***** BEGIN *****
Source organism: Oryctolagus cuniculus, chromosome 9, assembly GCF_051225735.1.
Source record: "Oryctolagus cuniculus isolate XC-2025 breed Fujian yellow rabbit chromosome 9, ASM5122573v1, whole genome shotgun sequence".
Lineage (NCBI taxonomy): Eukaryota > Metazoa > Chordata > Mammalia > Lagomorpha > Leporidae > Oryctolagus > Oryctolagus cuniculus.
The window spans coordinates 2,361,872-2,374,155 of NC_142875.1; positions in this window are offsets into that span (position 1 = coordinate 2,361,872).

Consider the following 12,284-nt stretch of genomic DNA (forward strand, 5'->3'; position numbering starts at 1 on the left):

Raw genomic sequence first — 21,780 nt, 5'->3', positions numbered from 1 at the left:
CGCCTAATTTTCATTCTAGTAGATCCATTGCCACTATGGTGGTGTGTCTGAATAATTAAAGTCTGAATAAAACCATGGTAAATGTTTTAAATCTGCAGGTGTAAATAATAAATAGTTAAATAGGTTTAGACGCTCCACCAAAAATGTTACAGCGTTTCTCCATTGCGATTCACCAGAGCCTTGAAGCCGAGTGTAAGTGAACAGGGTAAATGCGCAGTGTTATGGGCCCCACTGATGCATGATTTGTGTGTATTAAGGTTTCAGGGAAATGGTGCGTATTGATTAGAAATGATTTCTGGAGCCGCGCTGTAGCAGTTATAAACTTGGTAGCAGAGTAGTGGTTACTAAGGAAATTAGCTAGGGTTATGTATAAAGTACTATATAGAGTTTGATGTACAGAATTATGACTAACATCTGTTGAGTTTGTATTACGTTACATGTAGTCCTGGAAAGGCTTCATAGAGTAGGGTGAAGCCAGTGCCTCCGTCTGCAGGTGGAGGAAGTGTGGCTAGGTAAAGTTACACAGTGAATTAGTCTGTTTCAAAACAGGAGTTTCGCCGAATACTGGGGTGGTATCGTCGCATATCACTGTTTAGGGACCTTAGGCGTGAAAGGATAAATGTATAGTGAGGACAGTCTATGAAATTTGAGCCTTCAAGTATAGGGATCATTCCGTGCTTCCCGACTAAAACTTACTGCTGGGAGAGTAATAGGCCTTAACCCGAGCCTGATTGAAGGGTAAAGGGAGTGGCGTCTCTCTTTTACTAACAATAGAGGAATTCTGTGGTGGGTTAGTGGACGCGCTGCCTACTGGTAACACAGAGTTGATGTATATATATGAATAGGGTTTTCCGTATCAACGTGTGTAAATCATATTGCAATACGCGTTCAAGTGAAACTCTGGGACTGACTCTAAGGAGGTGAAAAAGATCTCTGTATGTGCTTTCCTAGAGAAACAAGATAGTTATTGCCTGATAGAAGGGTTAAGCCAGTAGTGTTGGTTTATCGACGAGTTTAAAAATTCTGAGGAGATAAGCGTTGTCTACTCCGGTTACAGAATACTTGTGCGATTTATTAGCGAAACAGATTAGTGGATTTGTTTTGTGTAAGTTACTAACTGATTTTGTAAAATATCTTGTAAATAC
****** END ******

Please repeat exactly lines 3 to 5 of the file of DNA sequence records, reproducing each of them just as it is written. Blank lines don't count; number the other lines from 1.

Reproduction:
Lineage (NCBI taxonomy): Eukaryota > Metazoa > Chordata > Mammalia > Lagomorpha > Leporidae > Oryctolagus > Oryctolagus cuniculus.
The window spans coordinates 2,361,872-2,374,155 of NC_142875.1; positions in this window are offsets into that span (position 1 = coordinate 2,361,872).

Consider the following 12,284-nt stretch of genomic DNA (forward strand, 5'->3'; position numbering starts at 1 on the left):